How Hip-Hop Helped Outdoor Climb to the Top

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If you pay any attention to high fashion, you’ve probably noticed a shift in recent years. Sleek evening dresses and fine tailoring haven’t disappeared entirely, but outdoor and hiking influences have been steadily infiltrating runways. Louis Vuitton, Givenchy and Prada are all currently selling their versions of hiking boots, a trend that began with independent designer Martine Rose in 2015. Sacai’s recent collaboration with The North Face became a surprise street style hit, popping up in street style photographs of superstar stylist and former Opening Ceremony buyer Kate Foley, as well as mega-producer Pharrell Williams. Even Vogue, America’s most stately fashion bible, recently touted polar fleece as a must-have item for Spring 2018. In 2016, the global outdoor apparel and footwear market was worth an estimated $43.6 billion, so perhaps it’s not surprising fashion labels are finally getting down with the gear.

But designers and fashionistas adopting technical outerwear and boots are mere arrivistes to the outdoor scene, arriving on the coattails of the ’80s NYC teenagers who pioneered outdoor gear as an urban style statement. In fact, the current ubiquity of outdoor gear in fashion stems directly from a combination of this youthful creativity, the new reality of climate change, and a broader thirst for authenticity in the culture at large.

New York City winters are cold ordeals of freezing rain, snow and howling winds whipping off the rivers and biting to the bone. According to ’80s city lore, young drug dealers posted up day and night on the corners of the Bronx, Brooklyn and Harlem were the first to realize that outdoor gear designed to keep climbers alive in subzero temperatures provided the perfect way to keep warm. Graffiti artists exposed to the elements as they wrote at night also found outdoor apparel and footwear suited their needs. The fact most of this gear was brightly colored, expensive and intended for wealthy hikers and skiers only added to its allure.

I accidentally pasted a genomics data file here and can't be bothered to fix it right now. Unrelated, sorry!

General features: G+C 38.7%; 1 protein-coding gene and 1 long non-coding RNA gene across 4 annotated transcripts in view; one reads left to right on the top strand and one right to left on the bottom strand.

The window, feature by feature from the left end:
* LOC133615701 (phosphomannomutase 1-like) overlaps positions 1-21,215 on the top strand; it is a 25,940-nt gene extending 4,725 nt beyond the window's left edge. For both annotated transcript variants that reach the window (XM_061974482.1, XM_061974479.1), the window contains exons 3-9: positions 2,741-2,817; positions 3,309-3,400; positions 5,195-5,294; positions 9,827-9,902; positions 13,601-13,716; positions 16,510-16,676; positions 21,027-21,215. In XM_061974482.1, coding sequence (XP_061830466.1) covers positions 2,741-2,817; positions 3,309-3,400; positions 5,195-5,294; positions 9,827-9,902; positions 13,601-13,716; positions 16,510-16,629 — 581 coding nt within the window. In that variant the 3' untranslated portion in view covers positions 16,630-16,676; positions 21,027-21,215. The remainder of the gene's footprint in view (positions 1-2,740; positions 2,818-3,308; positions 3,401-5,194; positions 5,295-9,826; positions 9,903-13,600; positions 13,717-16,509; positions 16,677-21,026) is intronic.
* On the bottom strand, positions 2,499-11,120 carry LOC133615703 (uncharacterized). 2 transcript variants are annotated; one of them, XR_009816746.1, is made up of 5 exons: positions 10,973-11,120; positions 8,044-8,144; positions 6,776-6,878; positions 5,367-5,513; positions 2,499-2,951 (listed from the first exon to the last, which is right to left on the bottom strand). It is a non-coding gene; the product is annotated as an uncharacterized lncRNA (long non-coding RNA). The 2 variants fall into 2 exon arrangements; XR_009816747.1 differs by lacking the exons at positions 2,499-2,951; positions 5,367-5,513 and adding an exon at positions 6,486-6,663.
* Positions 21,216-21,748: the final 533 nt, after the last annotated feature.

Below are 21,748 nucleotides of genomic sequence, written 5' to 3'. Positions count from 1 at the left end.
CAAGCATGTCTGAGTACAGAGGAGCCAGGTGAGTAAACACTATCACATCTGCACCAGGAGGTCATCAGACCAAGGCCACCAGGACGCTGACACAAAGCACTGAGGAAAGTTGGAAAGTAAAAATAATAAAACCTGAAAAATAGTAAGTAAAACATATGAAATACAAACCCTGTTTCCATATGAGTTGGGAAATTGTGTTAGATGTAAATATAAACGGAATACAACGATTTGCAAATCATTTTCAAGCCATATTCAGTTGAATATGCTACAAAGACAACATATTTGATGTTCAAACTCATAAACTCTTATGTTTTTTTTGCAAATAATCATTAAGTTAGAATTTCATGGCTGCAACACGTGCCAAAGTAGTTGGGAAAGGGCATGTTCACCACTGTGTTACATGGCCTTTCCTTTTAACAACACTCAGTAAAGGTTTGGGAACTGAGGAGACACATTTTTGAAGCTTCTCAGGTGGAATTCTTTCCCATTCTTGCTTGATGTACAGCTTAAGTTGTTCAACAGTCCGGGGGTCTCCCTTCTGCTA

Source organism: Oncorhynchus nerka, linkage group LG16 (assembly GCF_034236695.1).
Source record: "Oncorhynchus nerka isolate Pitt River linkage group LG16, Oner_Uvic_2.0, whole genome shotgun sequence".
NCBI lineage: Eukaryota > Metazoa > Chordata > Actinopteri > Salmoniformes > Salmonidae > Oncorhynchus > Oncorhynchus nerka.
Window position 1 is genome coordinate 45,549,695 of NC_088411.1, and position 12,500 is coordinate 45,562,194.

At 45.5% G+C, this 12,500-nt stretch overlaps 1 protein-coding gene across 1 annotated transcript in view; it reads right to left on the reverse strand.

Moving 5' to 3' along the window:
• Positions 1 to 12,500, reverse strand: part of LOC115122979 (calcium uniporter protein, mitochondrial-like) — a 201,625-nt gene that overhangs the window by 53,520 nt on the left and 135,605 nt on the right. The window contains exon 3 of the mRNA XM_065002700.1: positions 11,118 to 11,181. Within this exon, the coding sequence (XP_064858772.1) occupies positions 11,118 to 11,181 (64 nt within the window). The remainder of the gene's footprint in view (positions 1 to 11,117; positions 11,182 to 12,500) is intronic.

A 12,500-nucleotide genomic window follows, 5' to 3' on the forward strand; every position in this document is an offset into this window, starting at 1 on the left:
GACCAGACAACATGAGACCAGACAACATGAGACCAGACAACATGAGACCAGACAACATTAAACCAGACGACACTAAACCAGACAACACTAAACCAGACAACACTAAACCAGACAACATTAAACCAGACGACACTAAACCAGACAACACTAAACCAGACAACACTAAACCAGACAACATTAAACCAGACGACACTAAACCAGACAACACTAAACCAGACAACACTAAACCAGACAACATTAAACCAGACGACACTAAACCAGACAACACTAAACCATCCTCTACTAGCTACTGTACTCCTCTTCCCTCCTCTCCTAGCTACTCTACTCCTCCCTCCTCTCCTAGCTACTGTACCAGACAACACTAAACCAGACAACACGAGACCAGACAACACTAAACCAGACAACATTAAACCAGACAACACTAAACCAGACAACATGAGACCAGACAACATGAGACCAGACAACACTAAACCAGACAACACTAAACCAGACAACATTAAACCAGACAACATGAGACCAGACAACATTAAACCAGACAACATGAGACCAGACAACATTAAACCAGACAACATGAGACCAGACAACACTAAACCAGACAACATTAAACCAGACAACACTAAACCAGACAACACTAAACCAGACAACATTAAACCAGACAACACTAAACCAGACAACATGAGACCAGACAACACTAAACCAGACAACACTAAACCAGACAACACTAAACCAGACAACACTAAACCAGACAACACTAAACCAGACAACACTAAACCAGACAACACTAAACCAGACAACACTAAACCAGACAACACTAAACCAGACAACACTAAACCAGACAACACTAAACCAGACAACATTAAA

It’s unclear exactly when outdoor gear was first worn in an urban context, but the trend began sometime in the late 1980s and became de rigueur by the early 1990s. Although he’s not from the East Coast, rapper Sir-Mix-A-Lot of “Baby Got Back” fame released “Goretex,” an ode to waterproof boots, in 1989. Indeed, GORE-TEX® was an early favorite among urban outdoor gear enthusiasts and the rappers inspired by them, starting a craze for waterproof boots continuing on the East Coast to this day. Soon exotic, GORE-TEX®-lined boots from Europe and the American West were everywhere in New York, with young people and rappers sporting Dolomite Tibets, Asolo Fugitive GTXs and Vasque Sundowners.

Introduced in 1991, The North Face’s Steep Tech jackets were also an early urban favorite, leading to an obsession with technical outerwear among New York City kids and eventually hip-hop fans worldwide. Artists like Big L and Mobb Deep famously wore Helly Hansen, while underground favorites Black Moon sported vivid Columbia rain suits in their 1993 video for “Act Like U Want It.” All the while, everyone from Notorious B.I.G. to Lauryn Hill kept rapping about GORE-TEX® and The North Face, helping make the brand’s Nuptse 700 goose down puffer into hip-hop’s official jacket of the ’90s. By the end of the decade, hip hop fans and graffiti artists were also fetishizing Arc’teryx, stealing the technical shells from stores in droves. New York City’s obsession with outdoor gear continued well into the 2000s and as recently as 2013, Marmot had to stop making its Paragon Sports-exclusive “Biggie” parka because it became a target of robberies and violence in the Bronx.